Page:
Fighting Back Against Food Insecurity in Niagara

Posted Mar 23rd, 2021 in Research and Advocacy

Right now, in hundreds of homes in Niagara, children, men and women are waking up to the anxiety and the realization that they are not sure where their next meal is. Tragically, many of those same people are going to bed on an empty stomach. Because of poverty, because of limited accessibility or mobility, many in Niagara are experiencing food insecurity this very day. Whether caused by poverty, poor urban planning and development, or because of COVID, too many people in our part of Southern Ontario are suffering.

Start Me Up Niagara hopes to begin the conversation around food insecurity and how some in our community live in a food desert by highlighting this issue.

What is Food Security?

"Food security is a measure of the availability of food and individuals' ability to access it. According to the United Nations'
Committee on World Food Security, food security is defined as the means that all people, at all times, have physical, social, and economic access to sufficient, safe, and nutritious food that meets their food preferences and dietary needs for an active and healthy life." (Source: Wikipedia)

Food insecurity may be long-term or short-lived. "Several factors may impact someone's ability to access sufficient, safe, and nutritious food, including income, employment, race/ethnicity, and disability. The risk for food insecurity increases when money to buy food is limited or not available." (Source:

What Conditions Create Food Insecurity?

Neighbourhood circumstances may affect physical access to food. For example, people living in urban areas, rural areas, and low-income neighbourhoods may have limited access to full-service supermarkets or grocery stores. This is particularly true when public transportation is limited or unavailable, or stores have restricted hours due to provincial or regional lockdown requirements.

Besides poverty driving some of the inaccessibility of food in our community, other factors play a fundamental role. Other causes of food insecurity in Canada include; lack of access to farming lands, land grabbing and development, unfair trade rules, a surge in the population, the reallocation of agricultural land for agrofuels, natural disasters and climate change, wastage of food, commodity trading, and market dominance by corporate monopolies and duopolies.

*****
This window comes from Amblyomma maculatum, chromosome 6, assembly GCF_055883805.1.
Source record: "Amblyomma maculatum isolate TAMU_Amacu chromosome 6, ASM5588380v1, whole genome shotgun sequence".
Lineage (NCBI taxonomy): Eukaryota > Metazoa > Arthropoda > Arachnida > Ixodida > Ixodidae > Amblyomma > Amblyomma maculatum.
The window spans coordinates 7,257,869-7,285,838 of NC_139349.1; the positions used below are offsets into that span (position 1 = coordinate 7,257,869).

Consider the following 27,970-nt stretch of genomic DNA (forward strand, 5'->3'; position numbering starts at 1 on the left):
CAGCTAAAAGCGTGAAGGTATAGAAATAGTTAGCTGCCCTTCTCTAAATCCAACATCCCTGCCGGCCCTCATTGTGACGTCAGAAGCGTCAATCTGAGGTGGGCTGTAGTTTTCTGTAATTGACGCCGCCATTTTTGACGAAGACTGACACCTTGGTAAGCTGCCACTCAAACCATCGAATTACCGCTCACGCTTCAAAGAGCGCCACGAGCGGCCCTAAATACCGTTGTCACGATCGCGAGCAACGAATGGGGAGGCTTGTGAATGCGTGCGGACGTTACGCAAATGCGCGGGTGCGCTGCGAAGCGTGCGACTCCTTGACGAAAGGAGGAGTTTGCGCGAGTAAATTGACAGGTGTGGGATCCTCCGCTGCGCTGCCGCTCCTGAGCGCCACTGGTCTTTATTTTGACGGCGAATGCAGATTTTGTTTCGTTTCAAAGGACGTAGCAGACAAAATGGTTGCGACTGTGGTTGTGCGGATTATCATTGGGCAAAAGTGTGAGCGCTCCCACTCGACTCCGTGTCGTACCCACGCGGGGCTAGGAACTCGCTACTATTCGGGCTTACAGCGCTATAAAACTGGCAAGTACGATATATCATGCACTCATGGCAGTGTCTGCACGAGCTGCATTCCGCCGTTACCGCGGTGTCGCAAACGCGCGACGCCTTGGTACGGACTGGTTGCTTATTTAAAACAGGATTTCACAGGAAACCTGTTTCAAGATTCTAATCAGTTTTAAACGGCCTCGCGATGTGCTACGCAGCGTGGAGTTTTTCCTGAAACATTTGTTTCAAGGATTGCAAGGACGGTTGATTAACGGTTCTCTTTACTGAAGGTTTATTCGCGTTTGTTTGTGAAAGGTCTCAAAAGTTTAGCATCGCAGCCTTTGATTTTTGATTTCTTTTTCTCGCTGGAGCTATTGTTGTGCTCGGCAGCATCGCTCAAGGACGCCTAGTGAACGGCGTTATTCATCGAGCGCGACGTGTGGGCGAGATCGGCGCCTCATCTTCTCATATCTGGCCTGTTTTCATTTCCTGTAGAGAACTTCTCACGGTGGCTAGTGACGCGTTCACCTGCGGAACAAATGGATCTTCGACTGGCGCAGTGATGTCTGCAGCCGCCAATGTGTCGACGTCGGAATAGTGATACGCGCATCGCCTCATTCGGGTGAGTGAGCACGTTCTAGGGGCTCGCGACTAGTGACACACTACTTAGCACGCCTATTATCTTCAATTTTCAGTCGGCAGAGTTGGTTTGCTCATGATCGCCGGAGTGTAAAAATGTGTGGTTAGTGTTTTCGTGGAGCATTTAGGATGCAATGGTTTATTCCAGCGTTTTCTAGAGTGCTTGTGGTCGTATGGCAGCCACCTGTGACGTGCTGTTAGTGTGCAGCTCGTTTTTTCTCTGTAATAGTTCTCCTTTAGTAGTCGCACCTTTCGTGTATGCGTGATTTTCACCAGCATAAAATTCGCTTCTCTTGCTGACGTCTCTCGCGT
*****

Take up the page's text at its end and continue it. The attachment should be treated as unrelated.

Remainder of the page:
What Does a Food Desert Look Like?

According to the Office of Disease Prevention and Health Protection's website,, "Communities that lack affordable and nutritious food are commonly known as 'food deserts.' Convenience stores and small independent stores are more common in food deserts than full-service supermarkets or grocery stores. These stores may have higher food prices, lower quality foods, and less variety of foods than supermarkets or grocery stores."

Food is a human right! While poverty is the most notable driver of food insecurity in Canada, it is worsened by limited food access for many in our community.

The Effects of Food Insecurity on Children

Children who are food insecure are more likely to require hospitalization. They are at a "higher risk of chronic health conditions like anemia and asthma. They also have frequent oral health problems. Food insecurity in children is also related to the poor physical quality of life," according to It prevents them from "fully engaging in daily school activities and social interaction with their peers."

Some Ways to Improve Food Security for Our Community

Reduce Food Waste

  • Food is wasted mainly because of inadequate preparations, bumpy or bad roads, over-selective customers, and insufficient storage facilities. Suppose storage facilities are improved, and there are adequate preparations for how the food will be used. In that case, less food will be wasted, and there will be a more food secure community.

Improve Trade Policies

  • Some farmers fail to feed the community because of unfair trade policies. Corporate giants have already stepped in and commercialized food, making it harder for small-scale farmers to have their products in the market. Governments should, therefore, improve such policies and make it fair for everyone to participate.

Promote Diversification

  • Focusing on a single food crop or staple can produce terrible food insecurity reduction outcomes. To improve our community's food security, there needs to be training on the importance of diversified and healthy diets for better nutrition.

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